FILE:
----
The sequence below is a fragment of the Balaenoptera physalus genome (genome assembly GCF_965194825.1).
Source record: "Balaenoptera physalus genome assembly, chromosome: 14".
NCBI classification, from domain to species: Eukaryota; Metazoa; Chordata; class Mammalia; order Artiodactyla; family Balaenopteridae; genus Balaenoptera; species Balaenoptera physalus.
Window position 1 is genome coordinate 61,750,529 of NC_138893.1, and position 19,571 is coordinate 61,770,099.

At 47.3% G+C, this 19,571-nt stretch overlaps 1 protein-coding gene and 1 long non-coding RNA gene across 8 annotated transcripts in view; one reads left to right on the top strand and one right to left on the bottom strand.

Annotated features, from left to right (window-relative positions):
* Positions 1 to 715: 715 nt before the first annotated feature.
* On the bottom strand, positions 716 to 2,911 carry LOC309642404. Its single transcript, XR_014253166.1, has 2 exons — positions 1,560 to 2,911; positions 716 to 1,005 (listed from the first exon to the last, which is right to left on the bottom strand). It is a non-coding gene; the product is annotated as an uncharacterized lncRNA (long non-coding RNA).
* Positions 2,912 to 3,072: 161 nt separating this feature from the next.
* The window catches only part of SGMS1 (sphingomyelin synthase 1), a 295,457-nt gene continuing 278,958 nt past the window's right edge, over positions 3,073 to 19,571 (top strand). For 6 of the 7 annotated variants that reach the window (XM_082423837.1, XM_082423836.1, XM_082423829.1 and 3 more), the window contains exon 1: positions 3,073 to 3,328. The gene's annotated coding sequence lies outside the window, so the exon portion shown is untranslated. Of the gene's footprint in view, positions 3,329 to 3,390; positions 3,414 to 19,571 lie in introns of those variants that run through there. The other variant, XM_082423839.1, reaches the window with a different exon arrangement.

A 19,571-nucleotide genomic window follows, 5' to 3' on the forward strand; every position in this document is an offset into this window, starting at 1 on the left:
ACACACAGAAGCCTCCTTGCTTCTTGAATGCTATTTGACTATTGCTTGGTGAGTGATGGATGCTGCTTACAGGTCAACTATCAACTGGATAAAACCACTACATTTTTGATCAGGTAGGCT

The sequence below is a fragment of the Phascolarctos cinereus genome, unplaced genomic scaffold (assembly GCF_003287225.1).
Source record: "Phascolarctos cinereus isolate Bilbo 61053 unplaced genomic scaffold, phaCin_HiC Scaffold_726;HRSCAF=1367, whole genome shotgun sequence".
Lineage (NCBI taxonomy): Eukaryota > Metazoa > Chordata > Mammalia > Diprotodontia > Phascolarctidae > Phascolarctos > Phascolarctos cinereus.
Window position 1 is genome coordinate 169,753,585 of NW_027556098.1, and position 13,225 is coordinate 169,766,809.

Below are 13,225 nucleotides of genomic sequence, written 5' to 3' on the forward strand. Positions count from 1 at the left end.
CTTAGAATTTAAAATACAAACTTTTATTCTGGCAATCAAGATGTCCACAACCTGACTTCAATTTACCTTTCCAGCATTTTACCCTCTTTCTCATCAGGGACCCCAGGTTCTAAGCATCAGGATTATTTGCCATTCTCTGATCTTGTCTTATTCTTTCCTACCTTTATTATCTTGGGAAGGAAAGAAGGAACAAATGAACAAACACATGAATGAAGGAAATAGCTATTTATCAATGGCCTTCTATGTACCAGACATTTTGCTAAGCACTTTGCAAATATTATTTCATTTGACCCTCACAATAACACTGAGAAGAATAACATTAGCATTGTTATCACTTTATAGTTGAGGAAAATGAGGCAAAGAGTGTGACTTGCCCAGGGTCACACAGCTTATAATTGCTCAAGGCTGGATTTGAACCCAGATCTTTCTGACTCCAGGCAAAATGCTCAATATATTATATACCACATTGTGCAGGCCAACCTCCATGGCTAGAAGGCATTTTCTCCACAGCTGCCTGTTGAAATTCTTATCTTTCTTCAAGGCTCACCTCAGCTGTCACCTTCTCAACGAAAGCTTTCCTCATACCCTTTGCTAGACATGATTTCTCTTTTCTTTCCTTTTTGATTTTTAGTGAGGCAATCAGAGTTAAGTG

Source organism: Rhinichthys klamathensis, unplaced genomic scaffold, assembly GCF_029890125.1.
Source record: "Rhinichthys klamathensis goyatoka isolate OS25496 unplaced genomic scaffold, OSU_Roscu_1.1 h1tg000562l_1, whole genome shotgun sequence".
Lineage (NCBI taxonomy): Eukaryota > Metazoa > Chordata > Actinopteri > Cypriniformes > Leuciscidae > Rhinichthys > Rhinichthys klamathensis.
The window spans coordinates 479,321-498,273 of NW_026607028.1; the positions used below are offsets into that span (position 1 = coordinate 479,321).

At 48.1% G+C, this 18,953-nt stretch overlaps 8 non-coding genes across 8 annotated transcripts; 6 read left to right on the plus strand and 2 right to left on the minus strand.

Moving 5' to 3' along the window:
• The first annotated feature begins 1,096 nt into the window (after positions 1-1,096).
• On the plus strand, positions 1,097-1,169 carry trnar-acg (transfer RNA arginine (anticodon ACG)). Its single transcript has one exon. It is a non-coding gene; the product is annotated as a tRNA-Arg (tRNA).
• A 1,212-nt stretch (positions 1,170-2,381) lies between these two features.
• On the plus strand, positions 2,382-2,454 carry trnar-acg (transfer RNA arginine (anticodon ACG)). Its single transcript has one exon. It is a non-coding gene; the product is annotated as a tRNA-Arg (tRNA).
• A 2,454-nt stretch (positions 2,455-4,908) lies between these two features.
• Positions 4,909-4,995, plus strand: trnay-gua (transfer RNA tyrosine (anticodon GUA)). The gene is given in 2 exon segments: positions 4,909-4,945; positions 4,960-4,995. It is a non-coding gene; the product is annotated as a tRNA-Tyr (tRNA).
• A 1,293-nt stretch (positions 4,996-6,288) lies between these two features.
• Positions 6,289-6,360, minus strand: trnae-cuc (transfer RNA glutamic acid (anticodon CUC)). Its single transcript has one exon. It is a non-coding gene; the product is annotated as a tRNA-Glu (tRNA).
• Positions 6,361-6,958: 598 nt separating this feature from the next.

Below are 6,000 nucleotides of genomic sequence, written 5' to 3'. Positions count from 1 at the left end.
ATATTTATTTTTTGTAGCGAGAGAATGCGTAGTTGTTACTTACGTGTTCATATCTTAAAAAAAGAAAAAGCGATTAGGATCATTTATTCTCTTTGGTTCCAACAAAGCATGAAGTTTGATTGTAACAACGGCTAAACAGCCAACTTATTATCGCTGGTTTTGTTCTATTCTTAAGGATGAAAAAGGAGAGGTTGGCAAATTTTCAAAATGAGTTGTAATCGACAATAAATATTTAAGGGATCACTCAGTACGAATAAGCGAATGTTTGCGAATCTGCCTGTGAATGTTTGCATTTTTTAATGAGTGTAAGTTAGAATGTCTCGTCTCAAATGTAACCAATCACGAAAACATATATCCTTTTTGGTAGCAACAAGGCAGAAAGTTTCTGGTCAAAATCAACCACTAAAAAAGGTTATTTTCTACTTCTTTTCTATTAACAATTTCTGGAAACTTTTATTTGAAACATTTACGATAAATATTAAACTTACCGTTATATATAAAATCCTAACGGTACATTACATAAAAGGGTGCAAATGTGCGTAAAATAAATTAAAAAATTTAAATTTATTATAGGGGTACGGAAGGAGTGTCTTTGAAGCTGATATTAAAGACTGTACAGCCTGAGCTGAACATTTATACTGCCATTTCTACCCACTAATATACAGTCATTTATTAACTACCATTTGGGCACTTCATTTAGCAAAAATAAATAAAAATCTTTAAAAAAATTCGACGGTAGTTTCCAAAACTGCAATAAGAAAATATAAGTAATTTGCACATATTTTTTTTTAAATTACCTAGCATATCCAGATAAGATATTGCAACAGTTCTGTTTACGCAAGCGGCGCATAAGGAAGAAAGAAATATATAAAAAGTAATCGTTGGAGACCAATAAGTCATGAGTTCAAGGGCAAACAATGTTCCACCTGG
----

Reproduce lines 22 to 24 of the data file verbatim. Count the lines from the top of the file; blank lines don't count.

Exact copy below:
The window spans coordinates 479,321-498,273 of NW_026607028.1; the positions used below are offsets into that span (position 1 = coordinate 479,321).

At 48.1% G+C, this 18,953-nt stretch overlaps 8 non-coding genes across 8 annotated transcripts; 6 read left to right on the plus strand and 2 right to left on the minus strand.

Moving 5' to 3' along the window: